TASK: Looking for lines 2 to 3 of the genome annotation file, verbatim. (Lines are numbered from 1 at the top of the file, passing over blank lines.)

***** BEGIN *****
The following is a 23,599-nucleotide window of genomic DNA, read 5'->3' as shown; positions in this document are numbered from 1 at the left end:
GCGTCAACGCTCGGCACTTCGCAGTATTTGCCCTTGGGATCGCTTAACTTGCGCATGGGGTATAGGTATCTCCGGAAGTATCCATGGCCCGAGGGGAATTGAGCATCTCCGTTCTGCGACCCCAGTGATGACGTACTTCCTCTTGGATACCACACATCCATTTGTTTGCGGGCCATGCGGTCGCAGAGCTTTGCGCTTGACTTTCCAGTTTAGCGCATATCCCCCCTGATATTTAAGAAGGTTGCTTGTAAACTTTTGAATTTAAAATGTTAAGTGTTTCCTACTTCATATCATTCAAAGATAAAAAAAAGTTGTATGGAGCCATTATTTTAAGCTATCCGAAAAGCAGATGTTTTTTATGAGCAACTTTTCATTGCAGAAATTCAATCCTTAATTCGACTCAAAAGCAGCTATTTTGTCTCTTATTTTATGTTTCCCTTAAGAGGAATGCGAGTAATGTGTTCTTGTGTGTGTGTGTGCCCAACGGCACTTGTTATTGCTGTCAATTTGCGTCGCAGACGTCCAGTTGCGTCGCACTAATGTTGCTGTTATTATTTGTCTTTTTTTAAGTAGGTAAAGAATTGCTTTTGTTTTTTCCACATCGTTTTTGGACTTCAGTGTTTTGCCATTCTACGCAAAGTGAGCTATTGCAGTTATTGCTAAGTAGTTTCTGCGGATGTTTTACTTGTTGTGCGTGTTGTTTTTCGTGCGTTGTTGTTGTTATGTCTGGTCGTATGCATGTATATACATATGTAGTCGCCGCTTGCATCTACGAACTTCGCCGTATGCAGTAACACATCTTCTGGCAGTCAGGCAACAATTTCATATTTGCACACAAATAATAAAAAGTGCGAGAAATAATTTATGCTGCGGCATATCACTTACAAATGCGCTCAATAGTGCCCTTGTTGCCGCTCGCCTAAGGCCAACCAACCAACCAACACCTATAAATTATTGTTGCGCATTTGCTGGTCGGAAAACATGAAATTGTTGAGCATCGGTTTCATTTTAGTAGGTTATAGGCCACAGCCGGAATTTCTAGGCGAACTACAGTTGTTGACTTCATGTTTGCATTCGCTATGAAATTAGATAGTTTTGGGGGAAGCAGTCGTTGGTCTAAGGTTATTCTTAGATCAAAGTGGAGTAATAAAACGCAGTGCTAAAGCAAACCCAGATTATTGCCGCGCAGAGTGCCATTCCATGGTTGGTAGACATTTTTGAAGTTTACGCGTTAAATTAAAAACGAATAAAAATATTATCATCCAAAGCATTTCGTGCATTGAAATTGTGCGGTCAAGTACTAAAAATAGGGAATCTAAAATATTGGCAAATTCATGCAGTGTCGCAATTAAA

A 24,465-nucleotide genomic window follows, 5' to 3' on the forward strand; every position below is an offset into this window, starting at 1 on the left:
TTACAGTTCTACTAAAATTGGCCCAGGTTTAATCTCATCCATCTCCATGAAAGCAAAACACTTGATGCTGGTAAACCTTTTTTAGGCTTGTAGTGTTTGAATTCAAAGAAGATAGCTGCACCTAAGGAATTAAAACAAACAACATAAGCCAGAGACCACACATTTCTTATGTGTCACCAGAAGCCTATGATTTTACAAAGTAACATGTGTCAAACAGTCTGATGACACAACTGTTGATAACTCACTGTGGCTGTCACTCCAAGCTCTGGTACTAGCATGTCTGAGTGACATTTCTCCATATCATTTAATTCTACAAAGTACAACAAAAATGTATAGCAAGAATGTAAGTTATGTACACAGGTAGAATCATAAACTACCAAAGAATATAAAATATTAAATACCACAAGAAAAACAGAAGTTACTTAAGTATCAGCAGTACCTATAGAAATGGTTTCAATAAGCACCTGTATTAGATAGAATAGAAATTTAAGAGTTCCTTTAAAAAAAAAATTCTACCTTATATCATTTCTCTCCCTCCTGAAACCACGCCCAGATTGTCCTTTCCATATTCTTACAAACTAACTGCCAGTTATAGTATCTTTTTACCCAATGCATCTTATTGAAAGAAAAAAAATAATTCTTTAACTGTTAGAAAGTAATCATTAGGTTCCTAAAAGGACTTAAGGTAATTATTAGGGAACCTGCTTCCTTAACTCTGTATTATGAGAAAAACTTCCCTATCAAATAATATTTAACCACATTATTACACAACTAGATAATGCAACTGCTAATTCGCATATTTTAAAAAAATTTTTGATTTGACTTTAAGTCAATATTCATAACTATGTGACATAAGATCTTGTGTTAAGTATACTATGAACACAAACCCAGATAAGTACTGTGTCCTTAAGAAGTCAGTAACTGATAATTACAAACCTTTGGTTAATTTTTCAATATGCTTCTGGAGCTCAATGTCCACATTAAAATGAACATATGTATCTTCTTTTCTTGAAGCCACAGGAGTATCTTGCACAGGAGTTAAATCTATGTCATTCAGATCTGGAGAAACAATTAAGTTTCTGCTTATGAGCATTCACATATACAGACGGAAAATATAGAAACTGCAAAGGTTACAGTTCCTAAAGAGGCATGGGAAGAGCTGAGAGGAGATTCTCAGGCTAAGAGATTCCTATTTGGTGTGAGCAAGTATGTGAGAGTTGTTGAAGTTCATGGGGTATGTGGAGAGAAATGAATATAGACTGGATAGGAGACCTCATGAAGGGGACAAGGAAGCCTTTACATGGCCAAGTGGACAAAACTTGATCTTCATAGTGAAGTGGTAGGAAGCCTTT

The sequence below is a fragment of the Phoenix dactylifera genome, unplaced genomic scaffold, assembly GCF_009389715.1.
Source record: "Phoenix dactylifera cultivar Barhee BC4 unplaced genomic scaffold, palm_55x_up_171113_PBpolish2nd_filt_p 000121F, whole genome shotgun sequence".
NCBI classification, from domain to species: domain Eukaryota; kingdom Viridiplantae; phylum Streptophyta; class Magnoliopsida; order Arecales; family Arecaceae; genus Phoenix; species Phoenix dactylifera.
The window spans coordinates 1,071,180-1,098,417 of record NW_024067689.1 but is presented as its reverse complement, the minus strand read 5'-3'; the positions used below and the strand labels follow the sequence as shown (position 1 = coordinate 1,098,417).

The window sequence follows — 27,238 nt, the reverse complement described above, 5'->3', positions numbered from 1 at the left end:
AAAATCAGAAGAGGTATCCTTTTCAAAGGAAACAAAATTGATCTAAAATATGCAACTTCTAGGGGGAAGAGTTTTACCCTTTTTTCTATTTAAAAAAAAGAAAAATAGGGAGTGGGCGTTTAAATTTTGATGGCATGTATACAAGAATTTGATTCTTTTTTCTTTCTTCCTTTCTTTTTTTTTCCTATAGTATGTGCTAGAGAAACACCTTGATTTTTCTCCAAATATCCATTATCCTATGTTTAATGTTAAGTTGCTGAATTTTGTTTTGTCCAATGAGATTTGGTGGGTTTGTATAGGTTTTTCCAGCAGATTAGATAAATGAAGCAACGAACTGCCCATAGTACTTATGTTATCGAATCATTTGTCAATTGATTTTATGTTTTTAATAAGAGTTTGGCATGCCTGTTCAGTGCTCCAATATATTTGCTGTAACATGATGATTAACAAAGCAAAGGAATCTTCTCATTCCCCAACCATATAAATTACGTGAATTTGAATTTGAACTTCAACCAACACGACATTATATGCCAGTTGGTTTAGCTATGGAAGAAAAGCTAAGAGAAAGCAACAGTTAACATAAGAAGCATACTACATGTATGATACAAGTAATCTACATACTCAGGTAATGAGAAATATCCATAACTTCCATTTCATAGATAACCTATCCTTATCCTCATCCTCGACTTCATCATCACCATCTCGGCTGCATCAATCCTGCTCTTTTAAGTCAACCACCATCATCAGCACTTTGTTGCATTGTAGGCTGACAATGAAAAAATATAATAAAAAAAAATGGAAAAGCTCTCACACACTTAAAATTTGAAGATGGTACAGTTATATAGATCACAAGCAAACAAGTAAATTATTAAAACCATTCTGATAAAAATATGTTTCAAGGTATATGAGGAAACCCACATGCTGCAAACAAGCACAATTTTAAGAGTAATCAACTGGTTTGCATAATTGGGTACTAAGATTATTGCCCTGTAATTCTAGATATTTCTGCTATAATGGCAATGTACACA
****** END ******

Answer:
GCGTCAACGCTCGGCACTTCGCAGTATTTGCCCTTGGGATCGCTTAACTTGCGCATGGGGTATAGGTATCTCCGGAAGTATCCATGGCCCGAGGGGAATTGAGCATCTCCGTTCTGCGACCCCAGTGATGACGTACTTCCTCTTGGATACCACACATCCATTTGTTTGCGGGCCATGCGGTCGCAGAGCTTTGCGCTTGACTTTCCAGTTTAGCGCATATCCCCCCTGATATTTAAGAAGGTTGCTTGTAAACTTTTGAATTTAAAATGTTAAGTGTTTCCTACTTCATATCATTCAAAGATAAAAAAAAGTTGTATGGAGCCATTATTTTAAGCTATCCGAAAAGCAGATGTTTTTTATGAGCAACTTTTCATTGCAGAAATTCAATCCTTAATTCGACTCAAAAGCAGCTATTTTGTCTCTTATTTTATGTTTCCCTTAAGAGGAATGCGAGTAATGTGTTCTTGTGTGTGTGTGTGCCCAACGGCACTTGTTATTGCTGTCAATTTGCGTCGCAGACGTCCAGTTGCGTCGCACTAATGTTGCTGTTATTATTTGTCTTTTTTTAAGTAGGTAAAGAATTGCTTTTGTTTTTTCCACATCGTTTTTGGACTTCAGTGTTTTGCCATTCTACGCAAAGTGAGCTATTGCAGTTATTGCTAAGTAGTTTCTGCGGATGTTTTACTTGTTGTGCGTGTTGTTTTTCGTGCGTTGTTGTTGTTATGTCTGGTCGTATGCATGTATATACATATGTAGTCGCCGCTTGCATCTACGAACTTCGCCGTATGCAGTAACACATCTTCTGGCAGTCAGGCAACAATTTCATATTTGCACACAAATAATAAAAAGTGCGAGAAATAATTTATGCTGCGGCATATCACTTACAAATGCGCTCAATAGTGCCCTTGTTGCCGCTCGCCTAAGGCCAACCAACCAACCAACACCTATAAATTATTGTTGCGCATTTGCTGGTCGGAAAACATGAAATTGTTGAGCATCGGTTTCATTTTAGTAGGTTATAGGCCACAGCCGGAATTTCTAGGCGAACTACAGTTGTTGACTTCATGTTTGCATTCGCTATGAAATTAGATAGTTTTGGGGGAAGCAGTCGTTGGTCTAAGGTTATTCTTAGATCAAAGTGGAGTAATAAAACGCAGTGCTAAAGCAAACCCAGATTATTGCCGCGCAGAGTGCCATTCCATGGTTGGTAGACATTTTTGAAGTTTACGCGTTAAATTAAAAACGAATAAAAATATTATCATCCAAAGCATTTCGTGCATTGAAATTGTGCGGTCAAGTACTAAAAATAGGGAATCTAAAATATTGGCAAATTCATGCAGTGTCGCAATTAAA

A 24,465-nucleotide genomic window follows, 5' to 3' on the forward strand; every position below is an offset into this window, starting at 1 on the left: